Does that question sound rude to you? Inflammatory? Judgmental?
Did you ever stop for a moment to consider your reaction to that question is coming from within you, and that only you can change?
For weeks now, I've watched people publish Maria Kang's exercise photo so that they could attack her, shame her, criticize her, and overall completely miss her point.
Yup, miss her point. Completely.
I've seen people wrongly think she wants everyone to look just like her. I've seen people wrongly claim she wants mothers to abandon motherhood, to neglect their children, to undergo elective surgery, to starve themselves and more.
All of it is a dire attempt to miss her point completely.
What's your excuse anyways?
We all have excuses. I'm not talking about priorities. For myself as well as many of you out there, fitness is not a priority on our list. We don't have that desire in our hearts, so we aren't working on it.
But Maria's photo still applies to us.
It's not about trying to look exactly like a 5 foot tall, slightly Asian, very skinny woman. She's not telling you to have 3 children. She's not demanding that you wear tiny athletic outfits.
She is, however, making a really good point, one that mothers in our culture work very hard to ignore. And it's time to stop ignoring it. Now is the time, right now, today, to stop making excuses.
We all have something inside of us. It could be something beautiful, or meaningful, or maybe useful. It could be profound or exciting. It could be tiny and precious or huge and important. Whatever it is, it's in each one of us.
And yet, we obscure it. We run from it. We bury it deep down under hundreds of little excuses. Let's get honest here: We are scared of failure, sure. And maybe the effort, the climb, the commitment. But really, we are scared of ourselves.
What's your excuse?
No matter what life puts in our way or how many obstacles fall in front of us or how others treat us or the cards fate plays for us...it comes down only to us. We box ourselves in and we decide on our restrictions. No one else can do that for us and more importantly: no one else can remove them for us.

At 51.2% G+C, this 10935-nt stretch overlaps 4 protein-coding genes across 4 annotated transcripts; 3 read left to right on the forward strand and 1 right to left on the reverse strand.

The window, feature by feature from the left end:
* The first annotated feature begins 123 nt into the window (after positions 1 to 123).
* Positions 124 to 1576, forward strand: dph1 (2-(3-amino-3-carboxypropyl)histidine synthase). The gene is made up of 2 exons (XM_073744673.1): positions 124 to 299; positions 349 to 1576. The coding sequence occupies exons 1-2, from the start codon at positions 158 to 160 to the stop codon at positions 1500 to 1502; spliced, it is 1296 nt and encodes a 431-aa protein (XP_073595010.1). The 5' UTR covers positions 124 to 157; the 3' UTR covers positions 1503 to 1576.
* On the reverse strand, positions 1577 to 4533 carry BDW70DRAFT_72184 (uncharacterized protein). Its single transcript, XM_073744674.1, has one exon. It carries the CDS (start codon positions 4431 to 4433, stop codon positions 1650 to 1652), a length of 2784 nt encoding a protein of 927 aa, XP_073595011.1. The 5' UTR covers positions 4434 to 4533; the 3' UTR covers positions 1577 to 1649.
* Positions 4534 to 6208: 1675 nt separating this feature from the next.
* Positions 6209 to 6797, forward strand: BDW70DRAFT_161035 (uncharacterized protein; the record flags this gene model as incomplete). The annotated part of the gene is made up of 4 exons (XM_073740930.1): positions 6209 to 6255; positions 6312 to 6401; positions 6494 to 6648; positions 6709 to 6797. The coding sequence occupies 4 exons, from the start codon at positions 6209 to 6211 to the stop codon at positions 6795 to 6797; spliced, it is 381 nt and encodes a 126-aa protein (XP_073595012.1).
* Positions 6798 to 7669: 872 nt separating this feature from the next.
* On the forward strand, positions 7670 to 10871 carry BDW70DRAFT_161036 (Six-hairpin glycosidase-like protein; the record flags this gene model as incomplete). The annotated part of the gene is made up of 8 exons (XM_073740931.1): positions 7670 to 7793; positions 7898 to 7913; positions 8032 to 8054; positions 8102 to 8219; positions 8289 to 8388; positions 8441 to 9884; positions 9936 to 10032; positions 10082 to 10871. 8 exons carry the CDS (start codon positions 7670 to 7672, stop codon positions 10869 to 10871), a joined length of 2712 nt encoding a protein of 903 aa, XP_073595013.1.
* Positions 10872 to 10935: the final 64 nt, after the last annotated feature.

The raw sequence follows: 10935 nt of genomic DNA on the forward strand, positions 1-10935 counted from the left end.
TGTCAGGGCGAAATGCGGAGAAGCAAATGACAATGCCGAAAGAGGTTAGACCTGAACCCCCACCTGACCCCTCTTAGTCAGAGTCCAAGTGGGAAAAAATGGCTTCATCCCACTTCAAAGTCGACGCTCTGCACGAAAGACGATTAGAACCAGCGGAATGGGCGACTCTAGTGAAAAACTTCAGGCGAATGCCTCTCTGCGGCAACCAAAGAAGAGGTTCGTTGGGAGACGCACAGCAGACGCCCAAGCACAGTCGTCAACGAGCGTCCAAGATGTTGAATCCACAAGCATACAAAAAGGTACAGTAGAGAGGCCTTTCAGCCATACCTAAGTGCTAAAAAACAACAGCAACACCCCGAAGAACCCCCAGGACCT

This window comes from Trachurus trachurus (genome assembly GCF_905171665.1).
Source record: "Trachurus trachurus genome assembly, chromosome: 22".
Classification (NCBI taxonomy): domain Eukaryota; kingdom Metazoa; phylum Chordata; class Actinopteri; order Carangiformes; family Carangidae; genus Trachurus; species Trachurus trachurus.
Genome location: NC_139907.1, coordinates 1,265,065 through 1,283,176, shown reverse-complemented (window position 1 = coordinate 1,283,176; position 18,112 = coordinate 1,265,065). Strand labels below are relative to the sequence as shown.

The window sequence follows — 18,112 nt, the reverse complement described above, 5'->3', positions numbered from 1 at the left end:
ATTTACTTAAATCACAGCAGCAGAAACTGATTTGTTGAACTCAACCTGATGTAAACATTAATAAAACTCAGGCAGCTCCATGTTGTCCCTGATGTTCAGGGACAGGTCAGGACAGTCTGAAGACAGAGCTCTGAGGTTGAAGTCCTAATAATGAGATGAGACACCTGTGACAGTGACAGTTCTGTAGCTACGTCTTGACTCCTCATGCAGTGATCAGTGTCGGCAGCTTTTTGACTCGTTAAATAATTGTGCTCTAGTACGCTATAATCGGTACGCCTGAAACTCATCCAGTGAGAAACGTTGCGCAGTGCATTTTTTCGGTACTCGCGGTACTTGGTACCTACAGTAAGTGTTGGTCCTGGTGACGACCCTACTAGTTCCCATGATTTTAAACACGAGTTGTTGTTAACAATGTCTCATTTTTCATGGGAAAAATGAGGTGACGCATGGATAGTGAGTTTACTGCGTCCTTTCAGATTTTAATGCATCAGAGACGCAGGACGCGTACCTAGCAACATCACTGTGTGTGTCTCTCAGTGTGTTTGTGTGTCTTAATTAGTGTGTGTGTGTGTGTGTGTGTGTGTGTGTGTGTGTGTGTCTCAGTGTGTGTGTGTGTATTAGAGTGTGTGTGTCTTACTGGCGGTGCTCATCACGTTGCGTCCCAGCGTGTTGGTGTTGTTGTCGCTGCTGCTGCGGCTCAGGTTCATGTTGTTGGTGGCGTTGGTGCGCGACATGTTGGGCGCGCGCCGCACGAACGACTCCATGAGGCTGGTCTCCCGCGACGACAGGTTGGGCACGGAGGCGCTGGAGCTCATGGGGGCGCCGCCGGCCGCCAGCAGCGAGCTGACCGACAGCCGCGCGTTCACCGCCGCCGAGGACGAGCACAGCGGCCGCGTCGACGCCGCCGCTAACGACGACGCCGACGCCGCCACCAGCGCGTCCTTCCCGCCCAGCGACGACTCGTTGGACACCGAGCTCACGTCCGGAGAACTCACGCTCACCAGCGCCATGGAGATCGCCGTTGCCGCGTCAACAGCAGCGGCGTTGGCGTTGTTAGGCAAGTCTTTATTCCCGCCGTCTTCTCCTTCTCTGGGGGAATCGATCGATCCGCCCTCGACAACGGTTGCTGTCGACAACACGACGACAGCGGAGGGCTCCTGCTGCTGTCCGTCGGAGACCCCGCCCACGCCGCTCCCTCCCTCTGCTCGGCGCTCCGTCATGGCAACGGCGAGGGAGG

Do you ever hear that whisper in your heart? How you long to be.... an artist, maybe?
"No one will like your paintings."
"You can't afford to go back to school."
"Artists don't make money and you're already poor."
"What would the in laws think?"
"You could never build your own studio."
"You husband will just laugh."
"Just because you like it, doesn't mean you're good at it."
What's your excuse to stay in your box?
Late at night, when you're thinking about that thing, the thing you stopped doing or gave up sacrificially or lost sight of in the shuffle of life, what excuses quickly overpower your thoughts?
"I'm a mom now, I'd never have time for that."
"And jog when? I don't even get enough sleep to wake up early!"
"We can't pay our bills as it is, how could I ever sign up for that class?"
"Boy, I'd love to join that volunteer group, just as soon as I find time to take a shower!"
Guess what. Everyone has excuses. Everyone is slightly nervous, slightly unhappy and hugely restricting themselves at some time in life. But you only get one life. One time. The days pass by whether you are doing it or hiding from it. And you can't buy back time. You either get out from under those excuses and do what you have always wanted to do, or you can make excuses as the days pass by, then look back and wish you had done it.
Whatever dream is inside you, what's your excuse?
That excuse can be overcome or sidestepped or dealt with in some way. With creativity and patience, you can do it. And those who have faced their excuses know this. That's why they turn back, like Maria Kang, and ask: What's your excuse?
"I'm just a mom." Well, so are thousands.
"I'm poor." Well, so are most people. They say 99% for a reason.
"I don't have time." None of us do.
"I'm scared." We all are scared.
"People might laugh at me." They probably will, and they might attack, shame, and criticize you.
"I might fail." You most certainly will, likely several times. That's part of life.
"I could never do that." You can't if you never do it.
What's their excuse?
"I don't have legs."
"I don't have arms."
|Harold Alvarez, a Haitian artist and Rotarian who has no arms, |
paints by holding the brush in his mouth.
|Stephen draws like a camera|
|CEOs without a degree|
|Crazy business ideas that worked|
What's my excuse?
I want to write a book. It's been on my mind for a long time now. But when I chat about book writing, I say self-deprecating things with a little giggle. "Oh, congrats to you! Maybe someday when the kids are in college I can write mine, too. *laff*
"I'm a busy mom." And what mom isn't?
"I don't have a nanny." So I'll work around the kids.
"I don't know where to begin." It's time to start somewhere.
"My computer is taped together and must be plugged in all the time." It still works.
"People might steal my research if I put it in book format." They'll steal it anyways.
"I don't have money for publishing and marketing." Then go cheap and just write.
It's time for me to stop making excuses. This idea is within me. It's important to me. I want to do it. So what if I have perceived limitations. So what if I have some obstacles. Other people do, too, and it's not stopping them. At the end of the day, I only have myself staring back at me in the mirror.
|I'm writing a book. |
What's your excuse?